“Doesn’t matter to me and I can get everything switched over quickly. I’ll get the harness fitted to you and we will use the Hooker Electric motor to get tight then when you’re ready, quickly pop it off and have you fight it in the harness.” 

So the gameplan was set and the leads were dropped to the depths. This part of the program I was now becoming familiar with and it was time to lock in on a rod tip in hopes of any little nuance or change in the bouncing rhythm. We drifted at just a touch over 2 knots, which was a big change from the west coast deep-drop trips where half to one knot was par for the course. 

Another one of the biggest differences out of the gate was dropping to and reaching the bottom. We were fishing mostly depths anywhere between 1500-1650 feet of water where our leads were bounced off the deep bottom before being brought up a touch. Also, one thing I hadn’t been doing on previous trips was working the tip rod bait. Just subtly, to help with the presentation and work some different depths. Reel up for a few seconds, pause, watch the tip closely in case anything follows up, repeat a few minutes later. Then back to the bottom and work back up.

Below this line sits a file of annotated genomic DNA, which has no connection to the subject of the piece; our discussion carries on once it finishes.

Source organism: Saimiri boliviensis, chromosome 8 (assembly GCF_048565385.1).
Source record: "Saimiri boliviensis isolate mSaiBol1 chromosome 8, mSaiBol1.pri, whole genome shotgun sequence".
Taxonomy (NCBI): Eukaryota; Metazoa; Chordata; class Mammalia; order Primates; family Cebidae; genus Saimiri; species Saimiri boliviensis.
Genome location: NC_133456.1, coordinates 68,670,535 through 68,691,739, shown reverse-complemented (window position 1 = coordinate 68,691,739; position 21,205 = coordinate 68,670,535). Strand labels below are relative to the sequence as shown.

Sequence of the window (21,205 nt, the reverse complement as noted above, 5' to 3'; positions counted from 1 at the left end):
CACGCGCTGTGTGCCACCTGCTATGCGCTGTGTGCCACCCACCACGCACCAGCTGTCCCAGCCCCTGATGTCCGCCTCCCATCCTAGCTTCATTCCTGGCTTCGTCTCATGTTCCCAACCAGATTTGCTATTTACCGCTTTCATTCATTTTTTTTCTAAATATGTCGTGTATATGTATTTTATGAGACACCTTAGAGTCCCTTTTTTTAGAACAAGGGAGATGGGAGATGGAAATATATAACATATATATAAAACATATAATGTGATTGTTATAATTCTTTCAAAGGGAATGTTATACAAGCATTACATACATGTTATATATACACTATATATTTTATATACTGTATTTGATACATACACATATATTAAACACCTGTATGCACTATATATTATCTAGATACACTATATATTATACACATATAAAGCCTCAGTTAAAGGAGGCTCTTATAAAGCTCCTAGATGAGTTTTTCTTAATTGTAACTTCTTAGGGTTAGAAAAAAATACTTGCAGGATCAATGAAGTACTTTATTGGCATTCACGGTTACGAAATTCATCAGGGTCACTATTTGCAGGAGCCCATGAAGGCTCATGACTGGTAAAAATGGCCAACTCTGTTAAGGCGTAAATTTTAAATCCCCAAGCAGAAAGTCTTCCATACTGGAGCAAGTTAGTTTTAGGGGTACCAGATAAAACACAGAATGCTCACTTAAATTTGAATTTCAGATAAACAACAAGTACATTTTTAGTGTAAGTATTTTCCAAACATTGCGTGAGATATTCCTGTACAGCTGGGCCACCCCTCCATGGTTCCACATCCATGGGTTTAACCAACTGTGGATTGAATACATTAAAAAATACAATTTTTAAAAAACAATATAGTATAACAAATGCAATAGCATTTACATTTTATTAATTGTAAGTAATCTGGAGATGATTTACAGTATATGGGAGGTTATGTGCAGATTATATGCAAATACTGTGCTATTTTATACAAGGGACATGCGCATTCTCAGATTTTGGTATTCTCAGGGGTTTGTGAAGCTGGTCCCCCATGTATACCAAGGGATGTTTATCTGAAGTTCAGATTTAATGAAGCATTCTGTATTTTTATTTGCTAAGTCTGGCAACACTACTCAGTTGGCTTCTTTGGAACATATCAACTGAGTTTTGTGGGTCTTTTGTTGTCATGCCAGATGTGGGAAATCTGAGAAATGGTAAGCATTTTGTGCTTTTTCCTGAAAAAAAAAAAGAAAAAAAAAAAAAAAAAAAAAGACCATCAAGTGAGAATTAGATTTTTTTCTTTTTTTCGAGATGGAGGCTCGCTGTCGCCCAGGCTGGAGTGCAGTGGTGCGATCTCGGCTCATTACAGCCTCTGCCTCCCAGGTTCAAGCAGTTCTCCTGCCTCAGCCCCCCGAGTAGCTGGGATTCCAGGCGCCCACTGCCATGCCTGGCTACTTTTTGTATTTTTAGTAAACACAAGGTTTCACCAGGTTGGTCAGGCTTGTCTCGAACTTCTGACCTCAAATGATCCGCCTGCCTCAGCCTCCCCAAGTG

We were able to cover a good chunk of the zone thanks to the current being sped up but no takers. So we reset and started drift number two. The weather was beautiful and we were even treated to a nice sunshine rain shower. Although there was little wind to speak of, the Freeman was astonishing stable and had next to no roll. This seemed to help make for a very consistent bounce on the tip rod. I was confident that any little tap or change in this pattern would be easy to pick up. 

Turns out, I was dead wrong. 

I leaned up against the bow gunwale, completely zeroed in on the tip. Then Chase sprung up from the helm seat to tend to “there’s a bite!”. He hit the free spool, dropped the bait down, and sped the Hooker Electric motor up until it audibly began to stall out. 

“We’re tight!” Chase exclaimed as I scrambled to find the harness and figure out how the hell he picked up on that bite I completely missed. 

“Dude, how did you see that? I was literally staring at it the entire time and didn’t notice a thing.” I quetsioned, still dumbfounded.